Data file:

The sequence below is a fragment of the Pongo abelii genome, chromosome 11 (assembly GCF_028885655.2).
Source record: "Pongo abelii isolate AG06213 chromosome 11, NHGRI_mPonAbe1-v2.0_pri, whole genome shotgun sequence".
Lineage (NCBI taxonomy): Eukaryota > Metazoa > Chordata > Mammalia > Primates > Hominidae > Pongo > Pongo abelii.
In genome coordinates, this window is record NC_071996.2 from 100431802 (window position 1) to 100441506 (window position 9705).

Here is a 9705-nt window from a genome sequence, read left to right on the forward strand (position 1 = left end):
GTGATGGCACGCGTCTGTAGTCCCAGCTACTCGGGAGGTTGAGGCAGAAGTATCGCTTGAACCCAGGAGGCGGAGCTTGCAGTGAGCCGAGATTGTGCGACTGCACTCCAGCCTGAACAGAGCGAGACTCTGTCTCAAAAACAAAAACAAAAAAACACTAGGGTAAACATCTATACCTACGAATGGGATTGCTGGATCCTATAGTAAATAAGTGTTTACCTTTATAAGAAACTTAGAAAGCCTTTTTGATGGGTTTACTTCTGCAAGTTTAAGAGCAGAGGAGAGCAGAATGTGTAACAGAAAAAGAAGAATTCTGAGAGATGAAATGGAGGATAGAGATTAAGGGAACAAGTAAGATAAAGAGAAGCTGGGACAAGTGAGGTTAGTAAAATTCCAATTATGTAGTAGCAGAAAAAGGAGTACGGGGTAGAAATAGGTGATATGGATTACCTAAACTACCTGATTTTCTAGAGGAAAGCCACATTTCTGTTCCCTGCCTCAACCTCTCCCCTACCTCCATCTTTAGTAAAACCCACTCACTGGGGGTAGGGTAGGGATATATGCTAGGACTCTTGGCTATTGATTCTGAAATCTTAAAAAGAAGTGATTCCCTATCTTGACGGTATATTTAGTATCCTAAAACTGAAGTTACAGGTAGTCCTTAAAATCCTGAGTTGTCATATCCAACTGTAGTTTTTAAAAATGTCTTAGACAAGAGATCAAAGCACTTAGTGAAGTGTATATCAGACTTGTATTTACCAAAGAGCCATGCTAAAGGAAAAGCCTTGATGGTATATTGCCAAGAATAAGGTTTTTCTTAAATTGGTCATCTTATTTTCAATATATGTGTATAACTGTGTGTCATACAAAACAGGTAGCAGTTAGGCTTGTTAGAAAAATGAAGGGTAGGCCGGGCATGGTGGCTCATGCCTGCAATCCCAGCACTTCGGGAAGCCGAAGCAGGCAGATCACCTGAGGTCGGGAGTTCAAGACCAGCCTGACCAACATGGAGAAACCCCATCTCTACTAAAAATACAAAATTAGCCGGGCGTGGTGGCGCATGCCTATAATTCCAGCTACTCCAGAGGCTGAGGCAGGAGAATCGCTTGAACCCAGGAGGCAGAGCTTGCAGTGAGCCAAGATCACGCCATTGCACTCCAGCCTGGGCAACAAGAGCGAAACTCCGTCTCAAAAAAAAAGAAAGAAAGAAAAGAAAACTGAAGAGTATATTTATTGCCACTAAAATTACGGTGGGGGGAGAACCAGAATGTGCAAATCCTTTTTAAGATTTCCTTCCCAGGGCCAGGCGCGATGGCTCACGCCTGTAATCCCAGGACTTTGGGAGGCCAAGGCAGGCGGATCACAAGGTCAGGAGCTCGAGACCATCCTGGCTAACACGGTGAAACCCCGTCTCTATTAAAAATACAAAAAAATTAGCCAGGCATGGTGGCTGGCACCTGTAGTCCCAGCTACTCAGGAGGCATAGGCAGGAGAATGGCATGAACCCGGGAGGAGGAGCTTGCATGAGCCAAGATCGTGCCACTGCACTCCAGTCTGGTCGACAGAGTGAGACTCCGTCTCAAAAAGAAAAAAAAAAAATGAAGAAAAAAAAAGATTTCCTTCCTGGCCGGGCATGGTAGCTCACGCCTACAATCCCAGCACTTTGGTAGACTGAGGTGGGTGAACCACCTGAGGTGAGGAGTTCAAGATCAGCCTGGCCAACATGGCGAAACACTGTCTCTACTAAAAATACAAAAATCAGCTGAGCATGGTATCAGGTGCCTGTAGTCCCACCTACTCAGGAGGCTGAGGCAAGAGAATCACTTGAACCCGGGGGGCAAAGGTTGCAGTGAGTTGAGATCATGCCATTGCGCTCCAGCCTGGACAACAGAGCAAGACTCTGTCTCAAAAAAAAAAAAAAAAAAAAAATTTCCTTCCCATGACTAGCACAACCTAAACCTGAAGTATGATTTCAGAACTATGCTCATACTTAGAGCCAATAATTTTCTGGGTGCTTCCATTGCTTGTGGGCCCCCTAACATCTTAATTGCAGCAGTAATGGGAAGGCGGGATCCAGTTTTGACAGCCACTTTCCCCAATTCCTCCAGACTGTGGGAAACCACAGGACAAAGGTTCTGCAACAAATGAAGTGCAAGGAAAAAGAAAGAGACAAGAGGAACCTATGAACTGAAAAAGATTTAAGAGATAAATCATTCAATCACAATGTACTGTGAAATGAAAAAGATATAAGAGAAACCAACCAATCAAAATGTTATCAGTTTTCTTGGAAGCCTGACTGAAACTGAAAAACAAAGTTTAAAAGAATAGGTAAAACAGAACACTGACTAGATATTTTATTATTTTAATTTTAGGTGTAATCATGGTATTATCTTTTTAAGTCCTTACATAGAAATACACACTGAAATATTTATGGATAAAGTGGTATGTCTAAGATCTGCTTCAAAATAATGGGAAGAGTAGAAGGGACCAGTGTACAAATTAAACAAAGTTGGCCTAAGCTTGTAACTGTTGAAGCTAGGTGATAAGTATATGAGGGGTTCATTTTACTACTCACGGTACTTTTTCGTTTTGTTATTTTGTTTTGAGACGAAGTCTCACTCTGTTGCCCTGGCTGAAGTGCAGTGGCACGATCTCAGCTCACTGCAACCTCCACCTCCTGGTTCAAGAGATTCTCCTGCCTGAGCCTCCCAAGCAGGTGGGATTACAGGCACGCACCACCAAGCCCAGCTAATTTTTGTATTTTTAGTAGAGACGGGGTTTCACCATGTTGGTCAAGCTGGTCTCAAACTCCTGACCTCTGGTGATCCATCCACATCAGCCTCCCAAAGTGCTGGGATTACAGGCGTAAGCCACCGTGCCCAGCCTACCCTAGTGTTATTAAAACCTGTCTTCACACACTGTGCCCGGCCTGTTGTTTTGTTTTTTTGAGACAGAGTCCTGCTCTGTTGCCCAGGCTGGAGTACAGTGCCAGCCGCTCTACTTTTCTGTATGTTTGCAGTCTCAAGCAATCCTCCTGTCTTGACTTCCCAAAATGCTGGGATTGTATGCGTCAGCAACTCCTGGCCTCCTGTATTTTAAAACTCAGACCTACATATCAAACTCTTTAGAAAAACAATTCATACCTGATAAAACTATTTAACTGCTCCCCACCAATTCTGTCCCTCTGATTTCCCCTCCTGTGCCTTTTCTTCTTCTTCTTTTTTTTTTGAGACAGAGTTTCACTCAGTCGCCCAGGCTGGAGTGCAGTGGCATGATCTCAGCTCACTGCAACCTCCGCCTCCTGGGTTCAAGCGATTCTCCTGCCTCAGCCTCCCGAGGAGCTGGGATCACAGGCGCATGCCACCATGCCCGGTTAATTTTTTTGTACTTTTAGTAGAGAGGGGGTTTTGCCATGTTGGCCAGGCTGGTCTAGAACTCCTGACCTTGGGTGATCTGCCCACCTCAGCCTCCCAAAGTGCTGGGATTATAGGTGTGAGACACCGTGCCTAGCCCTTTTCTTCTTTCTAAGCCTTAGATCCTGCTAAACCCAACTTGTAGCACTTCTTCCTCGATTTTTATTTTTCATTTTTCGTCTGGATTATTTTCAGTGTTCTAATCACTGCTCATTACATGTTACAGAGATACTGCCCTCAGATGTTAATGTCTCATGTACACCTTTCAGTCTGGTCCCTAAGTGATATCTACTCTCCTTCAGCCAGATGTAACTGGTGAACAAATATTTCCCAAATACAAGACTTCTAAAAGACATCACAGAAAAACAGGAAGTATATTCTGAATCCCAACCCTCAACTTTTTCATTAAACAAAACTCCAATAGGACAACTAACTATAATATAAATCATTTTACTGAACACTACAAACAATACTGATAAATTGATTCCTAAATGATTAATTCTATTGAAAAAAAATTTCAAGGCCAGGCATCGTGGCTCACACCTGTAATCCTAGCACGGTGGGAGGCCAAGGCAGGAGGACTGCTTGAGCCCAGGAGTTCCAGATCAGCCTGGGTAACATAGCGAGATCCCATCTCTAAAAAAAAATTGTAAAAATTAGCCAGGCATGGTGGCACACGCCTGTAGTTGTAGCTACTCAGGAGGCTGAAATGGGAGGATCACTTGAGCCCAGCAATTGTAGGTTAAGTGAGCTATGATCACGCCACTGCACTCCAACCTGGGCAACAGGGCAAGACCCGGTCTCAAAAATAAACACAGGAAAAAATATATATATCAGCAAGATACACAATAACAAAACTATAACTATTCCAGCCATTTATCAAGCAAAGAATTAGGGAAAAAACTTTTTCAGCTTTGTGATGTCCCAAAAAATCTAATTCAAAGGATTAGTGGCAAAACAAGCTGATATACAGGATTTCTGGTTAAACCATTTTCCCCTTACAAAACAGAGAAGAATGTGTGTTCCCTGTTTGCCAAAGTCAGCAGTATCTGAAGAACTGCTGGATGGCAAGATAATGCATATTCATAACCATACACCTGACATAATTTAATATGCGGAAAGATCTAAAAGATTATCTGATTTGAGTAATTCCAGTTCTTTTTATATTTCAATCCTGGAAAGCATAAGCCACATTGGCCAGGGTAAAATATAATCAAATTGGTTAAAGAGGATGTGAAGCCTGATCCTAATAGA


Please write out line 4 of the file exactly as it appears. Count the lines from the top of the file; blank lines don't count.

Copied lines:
In genome coordinates, this window is record NC_071996.2 from 100431802 (window position 1) to 100441506 (window position 9705).